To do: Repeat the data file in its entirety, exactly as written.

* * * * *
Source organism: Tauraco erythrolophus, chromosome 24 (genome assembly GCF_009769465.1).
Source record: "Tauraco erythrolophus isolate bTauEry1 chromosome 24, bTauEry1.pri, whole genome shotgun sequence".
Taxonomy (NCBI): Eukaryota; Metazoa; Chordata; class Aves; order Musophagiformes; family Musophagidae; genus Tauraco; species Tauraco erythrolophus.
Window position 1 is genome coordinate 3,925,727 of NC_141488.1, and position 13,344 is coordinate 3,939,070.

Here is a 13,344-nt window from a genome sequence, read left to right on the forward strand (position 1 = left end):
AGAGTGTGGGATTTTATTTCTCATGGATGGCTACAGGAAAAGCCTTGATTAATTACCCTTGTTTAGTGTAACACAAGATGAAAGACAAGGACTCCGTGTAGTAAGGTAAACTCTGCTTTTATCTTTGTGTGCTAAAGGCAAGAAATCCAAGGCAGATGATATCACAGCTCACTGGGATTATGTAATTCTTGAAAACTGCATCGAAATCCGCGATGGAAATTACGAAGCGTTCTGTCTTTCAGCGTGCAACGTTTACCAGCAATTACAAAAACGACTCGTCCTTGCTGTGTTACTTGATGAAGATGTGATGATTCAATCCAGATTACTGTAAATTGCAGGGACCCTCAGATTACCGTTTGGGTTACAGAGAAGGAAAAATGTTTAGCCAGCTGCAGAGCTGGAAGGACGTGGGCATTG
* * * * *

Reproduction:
Source organism: Tauraco erythrolophus, chromosome 24 (genome assembly GCF_009769465.1).
Source record: "Tauraco erythrolophus isolate bTauEry1 chromosome 24, bTauEry1.pri, whole genome shotgun sequence".
Taxonomy (NCBI): Eukaryota; Metazoa; Chordata; class Aves; order Musophagiformes; family Musophagidae; genus Tauraco; species Tauraco erythrolophus.
Window position 1 is genome coordinate 3,925,727 of NC_141488.1, and position 13,344 is coordinate 3,939,070.

Here is a 13,344-nt window from a genome sequence, read left to right on the forward strand (position 1 = left end):
AGAGTGTGGGATTTTATTTCTCATGGATGGCTACAGGAAAAGCCTTGATTAATTACCCTTGTTTAGTGTAACACAAGATGAAAGACAAGGACTCCGTGTAGTAAGGTAAACTCTGCTTTTATCTTTGTGTGCTAAAGGCAAGAAATCCAAGGCAGATGATATCACAGCTCACTGGGATTATGTAATTCTTGAAAACTGCATCGAAATCCGCGATGGAAATTACGAAGCGTTCTGTCTTTCAGCGTGCAACGTTTACCAGCAATTACAAAAACGACTCGTCCTTGCTGTGTTACTTGATGAAGATGTGATGATTCAATCCAGATTACTGTAAATTGCAGGGACCCTCAGATTACCGTTTGGGTTACAGAGAAGGAAAAATGTTTAGCCAGCTGCAGAGCTGGAAGGACGTGGGCATTG